Pedestrian and Road Traffic accidents *
It’s fair to say that during these dark winter nights we tend to hear a lot more about pedestrian road traffic accidents. But are all the efforts to prevent car accidents having any effect?
This year has seen some decrease in car accident fatalities but the question remains as to whether the work of the Road safety Authority in preventing car accidents is having an effect on our behaviour? It’s hard to say but other countries have been collecting data on the issue of pedestrian/ road traffic accidents for many years in particular in the USA
In looking at this topic I recently came across some statistics on car accidents in America by the National Highway Traffic Safety Administration.
It makes remarkable reading with an overall drop in pedestrian fatalities from 1990 to 2010’s
|1990||6,482||– – – –|
|1991||5,801||– – – –|
|1992||5,549||– – – –|
|1993||5,649||– – – –|
|1994||5,489||– – – –|
Surprised? So was I!!
What does it tell us?
Well maybe we are getting somewhere on the issue of road safety awareness at least in the US. It is probably fair to say that they have a more rigorous enforcement of traffic violations which has affected the motorist behaviour in a positive way!
In any event both motorist and pedestrians have a role to play in reducing road traffic accidents which continue to cause a significant number of fatal accidents and serious personal injuries.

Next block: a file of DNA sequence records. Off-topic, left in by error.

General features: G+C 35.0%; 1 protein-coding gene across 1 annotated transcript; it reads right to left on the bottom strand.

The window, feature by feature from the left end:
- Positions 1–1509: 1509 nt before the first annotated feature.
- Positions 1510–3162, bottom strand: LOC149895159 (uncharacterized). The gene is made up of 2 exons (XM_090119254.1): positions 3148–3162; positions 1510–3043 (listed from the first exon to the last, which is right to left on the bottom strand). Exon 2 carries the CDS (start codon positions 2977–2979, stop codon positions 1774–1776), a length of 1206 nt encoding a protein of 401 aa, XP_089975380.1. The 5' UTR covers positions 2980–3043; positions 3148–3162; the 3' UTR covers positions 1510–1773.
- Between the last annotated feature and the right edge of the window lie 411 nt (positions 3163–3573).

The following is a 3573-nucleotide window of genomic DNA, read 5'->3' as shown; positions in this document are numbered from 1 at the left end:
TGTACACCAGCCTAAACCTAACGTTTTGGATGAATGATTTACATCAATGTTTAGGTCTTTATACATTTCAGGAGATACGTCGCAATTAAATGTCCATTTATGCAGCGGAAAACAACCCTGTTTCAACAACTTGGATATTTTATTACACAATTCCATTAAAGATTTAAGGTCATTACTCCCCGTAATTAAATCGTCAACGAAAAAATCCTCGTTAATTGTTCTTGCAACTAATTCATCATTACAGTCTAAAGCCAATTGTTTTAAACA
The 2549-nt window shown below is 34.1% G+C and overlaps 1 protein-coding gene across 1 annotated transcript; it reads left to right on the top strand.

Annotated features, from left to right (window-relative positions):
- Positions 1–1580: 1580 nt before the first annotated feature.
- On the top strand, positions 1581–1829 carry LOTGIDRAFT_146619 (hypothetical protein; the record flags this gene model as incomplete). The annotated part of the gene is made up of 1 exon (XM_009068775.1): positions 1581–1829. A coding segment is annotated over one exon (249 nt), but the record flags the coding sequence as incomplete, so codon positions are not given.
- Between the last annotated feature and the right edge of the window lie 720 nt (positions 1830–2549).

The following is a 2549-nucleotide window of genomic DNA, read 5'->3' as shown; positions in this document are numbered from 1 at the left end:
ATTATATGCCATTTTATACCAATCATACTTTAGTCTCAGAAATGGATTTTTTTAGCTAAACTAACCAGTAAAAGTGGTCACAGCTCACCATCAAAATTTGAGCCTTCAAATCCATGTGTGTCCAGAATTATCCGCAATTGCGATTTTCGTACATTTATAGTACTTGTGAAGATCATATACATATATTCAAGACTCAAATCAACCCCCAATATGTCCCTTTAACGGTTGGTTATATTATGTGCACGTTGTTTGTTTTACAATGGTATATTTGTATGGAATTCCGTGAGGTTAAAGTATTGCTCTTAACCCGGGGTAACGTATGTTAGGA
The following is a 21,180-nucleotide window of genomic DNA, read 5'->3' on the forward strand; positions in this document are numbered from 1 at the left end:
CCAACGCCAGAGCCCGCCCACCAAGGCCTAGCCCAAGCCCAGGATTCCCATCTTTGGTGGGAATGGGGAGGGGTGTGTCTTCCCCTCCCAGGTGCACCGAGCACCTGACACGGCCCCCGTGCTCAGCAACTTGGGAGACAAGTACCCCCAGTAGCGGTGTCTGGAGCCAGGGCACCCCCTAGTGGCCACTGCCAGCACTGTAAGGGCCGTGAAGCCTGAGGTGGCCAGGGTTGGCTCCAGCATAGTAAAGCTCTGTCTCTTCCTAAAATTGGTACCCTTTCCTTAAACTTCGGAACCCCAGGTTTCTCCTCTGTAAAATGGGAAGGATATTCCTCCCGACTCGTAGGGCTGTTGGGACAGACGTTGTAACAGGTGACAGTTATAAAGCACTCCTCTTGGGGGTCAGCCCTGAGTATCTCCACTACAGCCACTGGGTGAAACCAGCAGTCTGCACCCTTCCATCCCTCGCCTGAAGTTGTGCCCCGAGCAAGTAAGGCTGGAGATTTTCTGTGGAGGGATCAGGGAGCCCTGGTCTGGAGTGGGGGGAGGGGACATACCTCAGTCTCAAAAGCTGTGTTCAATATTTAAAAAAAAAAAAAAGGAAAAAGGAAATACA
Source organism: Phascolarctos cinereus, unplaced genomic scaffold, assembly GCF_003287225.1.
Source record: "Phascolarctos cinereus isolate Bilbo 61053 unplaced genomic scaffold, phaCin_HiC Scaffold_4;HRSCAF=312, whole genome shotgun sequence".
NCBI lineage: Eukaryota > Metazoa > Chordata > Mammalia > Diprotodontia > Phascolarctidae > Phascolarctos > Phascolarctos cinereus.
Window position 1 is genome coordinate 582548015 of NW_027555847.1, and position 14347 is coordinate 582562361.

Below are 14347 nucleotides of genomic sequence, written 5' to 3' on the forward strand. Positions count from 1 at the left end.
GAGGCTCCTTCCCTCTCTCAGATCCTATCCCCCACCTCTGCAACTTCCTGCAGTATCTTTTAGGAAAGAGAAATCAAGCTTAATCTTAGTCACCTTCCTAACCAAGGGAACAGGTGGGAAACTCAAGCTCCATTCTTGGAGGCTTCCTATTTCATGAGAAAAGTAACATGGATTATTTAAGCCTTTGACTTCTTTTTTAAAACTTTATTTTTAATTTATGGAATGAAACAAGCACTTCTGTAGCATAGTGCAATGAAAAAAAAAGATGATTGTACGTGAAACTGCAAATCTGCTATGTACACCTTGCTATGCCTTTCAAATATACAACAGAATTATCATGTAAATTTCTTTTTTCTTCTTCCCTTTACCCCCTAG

Here are some tips that we should all keep in mind,
4 Things Motorists can you do to reduce the risk of a road traffic accident with pedestrian:
• The driver is not watching out for pedestrians
• The driver fails to slow down in built up areas
• The driver fails to slow down when the pedestrian is crossing a road
• The drive assumes the pedestrian can actually see them.
6 Ideas to help pedestrian play a part in reducing road traffic accidents:
- Be predictable. Running across or between traffic is not a good idea. Use paths where provided. Cross or enter streets where it is legal to do so.
- Where no paths are provided, it is usually safer to walk facing road traffic.
- Make it easy for drivers to see you dress in light colours and wear reflective material. It might be wise to carry a flashlight in very dark areas.
- Buy “workout” clothes that incorporate reflective materials and that are highly visible.
- Be wary. Most drivers are nice people, but don’t count on them paying attention. Watch out; make eye contact to be sure they see you!
- Remember alcohol and drugs can impair your ability to walk safely, just like they do a person’s ability to drive.
The information contained in this article has been produced by the U.S. Department of Transportation Federal Highway Administration and by the Pedestrian and Bicycle Information Centre within the University of North Carolina Highway Safety Research Center